7 April 2022

The emerging market pioneers in green and sustainable bonds

Environmental, social, and corporate governance issuance in emerging markets has become a thing in recent years. The draw has been diversification and larger order books. The greenium is of lesser influence. It is there though, varying from 1bp to 5bp, but can also flip negative

Chile is a huge player in the ESG space. Pictured: Santiago
Chile is a huge player in the ESG space. Pictured: Santiago

Central European pioneers in green and sustainable issuance

In Central Europe, Poland has been the pioneer, launching its first green bonds in 2019, followed by Hungary in 2020 and Serbia in 2021. In every case, they are EUR-denominated bonds. All of them share the positives of having heavily oversubscribed books at issuance, and all can claim a material greenium in terms of where they trade on the secondary market.

Slovenia also issued a EUR-denominated sustainable bond in 2021, which trades with a definite greenium, at some 5bp through the grey curve. Hungary also launched local currency green bonds, one in 2022 and a second one earlier this year. They trade tight to the grey curve, with an ad hoc moderate greenium.

The greenium does jump around a bit. We saw that as spreads came under widening pressure recently, the greenium fell away, and the subsequent re-tightening helped reassert the greenium. However, we've also seen the reverse correlation. At times it can be determined by the types of players driving the market. We also don't read it as a lack of liquidity in environmental, social, and corporate governance (ESG) bonds. Rather, sometimes the easier to sell product can be sold first, resulting in a perceived underperformance.

Example of emerging market sovereign issuer average greenium vs grey spread movement (bp)

Source: Macrobond, ING estimates
Macrobond, ING estimates

The rationale here for green issuance is threefold. First, ESG issuance still comes with a novelty value that helps secure a strong book at issuance. Second, and in a parallel fashion, ESG issuance has a captive audience that will show up at issuance. And third, ESG issuance is seen to place the issuer in a positive light. Stakeholders – from investors to citizens to international observers – take note with a positive gloss.

Apart from the various hurdles that need to be overcome in terms of documentation, project identification and subsequent monitoring, issuers come away with an overall glow of positive kudos for going down that route in the first place. So-much-so that it in a way places pressure on other comparable issuers to step up and do the same.

Selected ESG issuers in emerging markets

Source: iNG estimates
iNG estimates

Looking forward, Turkey, for example, is well advanced in structuring its sustainable framework and will use this to look at opportunities for green, social or sustainability bonds in the future. Other issuers in the Central and Eastern Europe space are also looking at options in ESG issuance, but in many cases it is a bit of a slow process.

Key Latin American players: Chile is a huge player in the ESG space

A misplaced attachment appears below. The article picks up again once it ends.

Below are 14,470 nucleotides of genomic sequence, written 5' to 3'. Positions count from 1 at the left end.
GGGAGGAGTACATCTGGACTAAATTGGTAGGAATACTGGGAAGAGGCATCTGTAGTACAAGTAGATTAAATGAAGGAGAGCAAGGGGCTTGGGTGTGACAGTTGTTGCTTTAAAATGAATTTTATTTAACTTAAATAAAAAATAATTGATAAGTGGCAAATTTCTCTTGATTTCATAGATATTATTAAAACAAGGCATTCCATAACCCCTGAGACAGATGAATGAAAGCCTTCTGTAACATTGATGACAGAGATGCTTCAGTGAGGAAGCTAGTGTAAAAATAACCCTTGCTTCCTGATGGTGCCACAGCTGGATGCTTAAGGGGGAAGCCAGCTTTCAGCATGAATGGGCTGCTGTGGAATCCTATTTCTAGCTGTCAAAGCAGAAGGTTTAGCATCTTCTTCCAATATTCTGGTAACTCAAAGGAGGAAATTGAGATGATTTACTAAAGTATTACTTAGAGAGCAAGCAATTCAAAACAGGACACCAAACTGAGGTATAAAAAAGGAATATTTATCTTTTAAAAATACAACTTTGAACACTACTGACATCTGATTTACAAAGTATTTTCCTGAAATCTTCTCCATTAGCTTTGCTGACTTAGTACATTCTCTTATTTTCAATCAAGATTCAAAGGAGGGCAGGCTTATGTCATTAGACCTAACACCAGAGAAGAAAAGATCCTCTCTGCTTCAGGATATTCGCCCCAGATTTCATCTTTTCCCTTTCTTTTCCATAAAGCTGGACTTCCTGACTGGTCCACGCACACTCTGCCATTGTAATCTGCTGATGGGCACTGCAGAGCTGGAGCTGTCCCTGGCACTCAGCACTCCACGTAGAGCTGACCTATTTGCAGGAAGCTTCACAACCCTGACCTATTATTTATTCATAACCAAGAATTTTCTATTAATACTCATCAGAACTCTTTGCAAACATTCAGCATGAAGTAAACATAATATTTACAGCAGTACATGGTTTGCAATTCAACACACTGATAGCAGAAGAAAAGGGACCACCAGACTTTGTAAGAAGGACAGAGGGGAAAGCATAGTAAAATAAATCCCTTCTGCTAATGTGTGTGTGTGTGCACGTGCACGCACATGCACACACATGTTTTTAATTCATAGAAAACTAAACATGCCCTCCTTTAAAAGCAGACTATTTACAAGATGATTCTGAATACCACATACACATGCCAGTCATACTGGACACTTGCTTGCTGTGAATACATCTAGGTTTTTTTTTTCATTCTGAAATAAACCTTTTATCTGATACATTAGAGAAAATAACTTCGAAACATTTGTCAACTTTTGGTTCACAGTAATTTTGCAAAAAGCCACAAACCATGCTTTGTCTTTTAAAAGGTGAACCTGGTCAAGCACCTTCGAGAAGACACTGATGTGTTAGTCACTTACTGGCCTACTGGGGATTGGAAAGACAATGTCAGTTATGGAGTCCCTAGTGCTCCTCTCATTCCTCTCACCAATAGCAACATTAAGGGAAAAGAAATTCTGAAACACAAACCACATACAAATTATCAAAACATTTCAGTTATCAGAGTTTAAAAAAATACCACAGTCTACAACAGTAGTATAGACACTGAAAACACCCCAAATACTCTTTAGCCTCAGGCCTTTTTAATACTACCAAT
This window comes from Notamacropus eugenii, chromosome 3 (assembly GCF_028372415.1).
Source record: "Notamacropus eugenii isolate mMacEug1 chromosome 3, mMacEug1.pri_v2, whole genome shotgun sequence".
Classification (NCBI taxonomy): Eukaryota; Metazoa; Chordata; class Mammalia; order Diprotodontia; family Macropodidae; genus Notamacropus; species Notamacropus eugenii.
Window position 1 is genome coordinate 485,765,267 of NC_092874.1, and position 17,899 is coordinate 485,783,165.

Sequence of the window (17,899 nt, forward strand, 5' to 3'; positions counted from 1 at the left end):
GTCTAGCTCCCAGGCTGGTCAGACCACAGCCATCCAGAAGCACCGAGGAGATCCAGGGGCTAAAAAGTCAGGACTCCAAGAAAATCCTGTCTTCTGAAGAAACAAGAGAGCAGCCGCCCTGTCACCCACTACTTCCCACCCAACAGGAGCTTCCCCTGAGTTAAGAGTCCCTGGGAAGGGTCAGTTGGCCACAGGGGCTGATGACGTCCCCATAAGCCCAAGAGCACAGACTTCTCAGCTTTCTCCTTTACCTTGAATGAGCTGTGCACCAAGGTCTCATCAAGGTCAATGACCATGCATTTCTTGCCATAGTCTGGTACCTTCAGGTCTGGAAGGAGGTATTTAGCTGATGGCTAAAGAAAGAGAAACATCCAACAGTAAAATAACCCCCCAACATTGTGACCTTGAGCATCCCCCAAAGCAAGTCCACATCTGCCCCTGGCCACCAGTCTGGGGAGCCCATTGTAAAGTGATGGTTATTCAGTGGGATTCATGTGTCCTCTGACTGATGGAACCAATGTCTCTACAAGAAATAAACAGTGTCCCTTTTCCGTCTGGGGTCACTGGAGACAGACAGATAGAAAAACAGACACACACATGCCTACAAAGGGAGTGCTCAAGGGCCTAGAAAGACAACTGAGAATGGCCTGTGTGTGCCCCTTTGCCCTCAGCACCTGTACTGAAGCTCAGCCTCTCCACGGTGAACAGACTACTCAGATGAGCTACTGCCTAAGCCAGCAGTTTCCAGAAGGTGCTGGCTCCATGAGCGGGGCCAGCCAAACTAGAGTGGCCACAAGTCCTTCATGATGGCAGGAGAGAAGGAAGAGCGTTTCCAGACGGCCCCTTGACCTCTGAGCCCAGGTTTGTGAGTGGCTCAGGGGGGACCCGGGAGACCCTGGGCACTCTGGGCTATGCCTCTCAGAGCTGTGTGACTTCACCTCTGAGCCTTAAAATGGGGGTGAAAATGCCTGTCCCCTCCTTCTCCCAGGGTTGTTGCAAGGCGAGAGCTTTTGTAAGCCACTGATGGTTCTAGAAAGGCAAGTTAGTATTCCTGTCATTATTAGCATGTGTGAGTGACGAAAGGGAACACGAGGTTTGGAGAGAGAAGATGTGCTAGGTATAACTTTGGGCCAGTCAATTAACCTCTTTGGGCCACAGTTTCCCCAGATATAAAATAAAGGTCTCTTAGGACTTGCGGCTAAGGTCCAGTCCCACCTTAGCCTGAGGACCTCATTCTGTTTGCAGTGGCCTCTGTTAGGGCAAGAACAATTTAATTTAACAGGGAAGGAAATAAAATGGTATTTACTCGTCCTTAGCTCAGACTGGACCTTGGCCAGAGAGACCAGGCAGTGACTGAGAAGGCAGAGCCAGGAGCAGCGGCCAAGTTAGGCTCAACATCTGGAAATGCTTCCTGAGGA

One of the more interesting players in the emerging markets sovereign ESG space is Chile. Issuance of Chilean green, sustainable, sustainable-linked and social has seen its CHILE hard currency ticker on Bloomberg littered with ESG issuance options in the USD space. In fact, there are more ESG lines (11) than there are grey lines (4). Similar proportions are in evidence for EUR-denominated Chilean bonds.

Chile issues along the whole spectrum of ESG bonds

Source: ING estimates
ING estimates

Interestingly, in this case, there is more of an ESG bond discount in evidence than a greenium. Certainly the ESG lines in the belly of the curve trade at a discount to and extrapolation between grey bonds, and for longer maturities, ESG lines tend to trade flat to or at a higher yield versus grey lines. We calculate a generic ESG bond discount of some 10bp for Chile USD paper; no greenium there.

But this is an interesting case in point. Of its last 12 USD lines issued since 2019, 11 of them are ESG bonds. And four of those have been issued in 2022 year-to-date, despite the existence of an ESG discount. This is a clear example of an issuer that has flipped towards ESG. All new lines issued in 2021 were also ESG bonds.

This is an example of an issuer that is not in ESG issuance for the greenium. Rather Chile sees itself in the pioneering space for sovereign issuance, and followed that through by being the first sovereign to issue a sustainability-linked bond in March 2022. The positives don’t have to be in the price; that sustainability-linked bond was eight times oversubscribed, although it is also the cheapest bond on the Chile curve.

Other interesting issuers

  • Peru has also dipped into the space with two USD-denominated sustainable bonds launched in 2021, and one EUR-denominated social bond. The EUR bond does seem to exhibit a moderate greenium versus an extrapolated grey curve, while the longer-dated USD bond trades at an ESG discount to the interpolated grey curve.
  • Mexico has issued two EUR-denominated sustainable bonds, one in 2020 and the second in 2021. Both trade about flat to the grey curve, maybe a tad through at times for a very moderate greenium.
  • In Asia, there are some examples of ESG issuance to note. Indonesia issued its first sustainable bond in 2021, which traded flat to a moderate pickup versus the grey curve. So no material greenium here.
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